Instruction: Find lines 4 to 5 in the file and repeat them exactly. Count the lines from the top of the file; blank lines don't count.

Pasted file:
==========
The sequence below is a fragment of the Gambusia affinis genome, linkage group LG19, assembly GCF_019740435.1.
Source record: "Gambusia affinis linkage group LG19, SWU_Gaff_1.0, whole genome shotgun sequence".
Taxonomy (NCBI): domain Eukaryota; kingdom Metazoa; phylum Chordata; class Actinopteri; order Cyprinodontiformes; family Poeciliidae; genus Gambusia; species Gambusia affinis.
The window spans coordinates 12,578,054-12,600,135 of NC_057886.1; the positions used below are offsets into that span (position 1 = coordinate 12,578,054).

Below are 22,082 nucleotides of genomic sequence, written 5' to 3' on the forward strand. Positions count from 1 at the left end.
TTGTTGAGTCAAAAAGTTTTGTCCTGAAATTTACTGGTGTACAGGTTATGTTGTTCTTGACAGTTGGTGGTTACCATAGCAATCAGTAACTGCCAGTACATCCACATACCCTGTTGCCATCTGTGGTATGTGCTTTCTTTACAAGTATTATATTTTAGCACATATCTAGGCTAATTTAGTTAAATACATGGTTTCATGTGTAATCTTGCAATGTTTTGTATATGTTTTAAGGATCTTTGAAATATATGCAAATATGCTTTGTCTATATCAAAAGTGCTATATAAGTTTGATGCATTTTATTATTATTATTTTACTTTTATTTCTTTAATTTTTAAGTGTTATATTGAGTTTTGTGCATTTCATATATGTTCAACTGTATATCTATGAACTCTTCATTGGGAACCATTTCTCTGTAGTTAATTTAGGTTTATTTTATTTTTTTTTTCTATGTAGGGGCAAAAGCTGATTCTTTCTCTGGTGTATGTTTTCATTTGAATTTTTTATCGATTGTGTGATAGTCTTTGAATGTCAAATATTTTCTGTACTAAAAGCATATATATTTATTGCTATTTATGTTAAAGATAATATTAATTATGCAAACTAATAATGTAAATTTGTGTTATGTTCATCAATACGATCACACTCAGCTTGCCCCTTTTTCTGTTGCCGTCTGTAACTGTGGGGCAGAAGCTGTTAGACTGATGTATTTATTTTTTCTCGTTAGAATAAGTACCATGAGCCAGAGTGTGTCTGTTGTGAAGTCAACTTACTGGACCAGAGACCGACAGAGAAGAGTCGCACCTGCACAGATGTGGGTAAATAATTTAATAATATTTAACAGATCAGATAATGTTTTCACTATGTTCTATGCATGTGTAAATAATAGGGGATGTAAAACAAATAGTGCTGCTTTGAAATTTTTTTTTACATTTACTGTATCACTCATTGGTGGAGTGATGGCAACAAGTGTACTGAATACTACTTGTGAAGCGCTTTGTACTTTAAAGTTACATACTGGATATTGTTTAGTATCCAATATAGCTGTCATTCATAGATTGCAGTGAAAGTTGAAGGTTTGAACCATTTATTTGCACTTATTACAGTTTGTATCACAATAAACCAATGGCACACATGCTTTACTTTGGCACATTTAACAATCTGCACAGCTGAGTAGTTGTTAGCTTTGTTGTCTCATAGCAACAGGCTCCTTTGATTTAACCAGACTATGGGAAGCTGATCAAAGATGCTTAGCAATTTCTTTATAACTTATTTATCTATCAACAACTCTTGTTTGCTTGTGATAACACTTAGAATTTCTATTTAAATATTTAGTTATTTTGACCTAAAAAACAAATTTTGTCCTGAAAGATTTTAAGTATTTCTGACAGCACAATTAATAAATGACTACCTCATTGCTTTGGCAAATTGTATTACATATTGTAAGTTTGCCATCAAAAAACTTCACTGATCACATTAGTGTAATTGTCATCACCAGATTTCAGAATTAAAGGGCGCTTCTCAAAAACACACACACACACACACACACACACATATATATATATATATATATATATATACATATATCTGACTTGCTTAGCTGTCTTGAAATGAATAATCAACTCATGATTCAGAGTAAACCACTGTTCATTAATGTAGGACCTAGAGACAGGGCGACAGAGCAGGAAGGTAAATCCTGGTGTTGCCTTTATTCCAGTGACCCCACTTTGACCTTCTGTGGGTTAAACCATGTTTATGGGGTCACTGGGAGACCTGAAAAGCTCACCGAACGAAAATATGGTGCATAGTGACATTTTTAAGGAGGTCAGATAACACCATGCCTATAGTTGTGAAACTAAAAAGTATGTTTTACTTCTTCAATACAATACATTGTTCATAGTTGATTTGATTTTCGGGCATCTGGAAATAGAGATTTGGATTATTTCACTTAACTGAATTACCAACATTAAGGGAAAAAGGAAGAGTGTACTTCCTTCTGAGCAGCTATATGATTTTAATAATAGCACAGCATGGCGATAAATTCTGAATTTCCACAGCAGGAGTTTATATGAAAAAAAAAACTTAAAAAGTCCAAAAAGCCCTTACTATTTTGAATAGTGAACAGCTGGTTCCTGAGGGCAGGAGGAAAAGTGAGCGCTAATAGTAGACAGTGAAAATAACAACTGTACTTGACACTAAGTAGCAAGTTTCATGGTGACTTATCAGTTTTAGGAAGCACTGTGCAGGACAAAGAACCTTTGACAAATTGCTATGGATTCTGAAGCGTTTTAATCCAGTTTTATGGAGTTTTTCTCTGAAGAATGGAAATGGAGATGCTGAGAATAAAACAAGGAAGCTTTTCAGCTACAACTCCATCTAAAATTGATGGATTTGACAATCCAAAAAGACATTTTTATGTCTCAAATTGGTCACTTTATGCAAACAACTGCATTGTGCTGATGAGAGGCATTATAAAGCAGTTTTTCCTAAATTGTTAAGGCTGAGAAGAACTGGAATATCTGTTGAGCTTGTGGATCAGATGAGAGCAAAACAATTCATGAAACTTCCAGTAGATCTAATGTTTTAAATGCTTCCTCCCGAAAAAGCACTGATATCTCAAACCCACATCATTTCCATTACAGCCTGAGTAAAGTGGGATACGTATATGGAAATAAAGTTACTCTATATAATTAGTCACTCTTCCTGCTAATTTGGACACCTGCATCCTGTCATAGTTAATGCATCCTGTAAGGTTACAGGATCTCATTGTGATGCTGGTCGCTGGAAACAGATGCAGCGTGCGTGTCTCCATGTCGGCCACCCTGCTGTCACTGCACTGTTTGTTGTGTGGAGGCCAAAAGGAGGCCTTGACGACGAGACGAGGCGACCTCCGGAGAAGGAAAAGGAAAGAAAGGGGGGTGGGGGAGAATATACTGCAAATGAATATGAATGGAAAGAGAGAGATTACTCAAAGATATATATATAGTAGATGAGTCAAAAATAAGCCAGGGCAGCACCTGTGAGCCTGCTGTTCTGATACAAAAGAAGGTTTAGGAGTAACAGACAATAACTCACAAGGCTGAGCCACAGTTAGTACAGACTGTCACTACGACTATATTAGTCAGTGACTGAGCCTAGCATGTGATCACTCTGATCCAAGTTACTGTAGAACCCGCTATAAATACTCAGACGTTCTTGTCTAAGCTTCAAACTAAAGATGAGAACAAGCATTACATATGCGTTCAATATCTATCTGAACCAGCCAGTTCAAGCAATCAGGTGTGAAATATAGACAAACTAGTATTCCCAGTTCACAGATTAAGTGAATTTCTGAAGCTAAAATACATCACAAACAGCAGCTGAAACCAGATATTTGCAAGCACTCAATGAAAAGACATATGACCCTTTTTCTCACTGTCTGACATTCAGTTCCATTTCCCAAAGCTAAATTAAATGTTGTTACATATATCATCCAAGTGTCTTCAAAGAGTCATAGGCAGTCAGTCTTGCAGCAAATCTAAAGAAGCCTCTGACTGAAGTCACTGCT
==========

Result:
The window spans coordinates 12,578,054-12,600,135 of NC_057886.1; the positions used below are offsets into that span (position 1 = coordinate 12,578,054).

Below are 22,082 nucleotides of genomic sequence, written 5' to 3' on the forward strand. Positions count from 1 at the left end.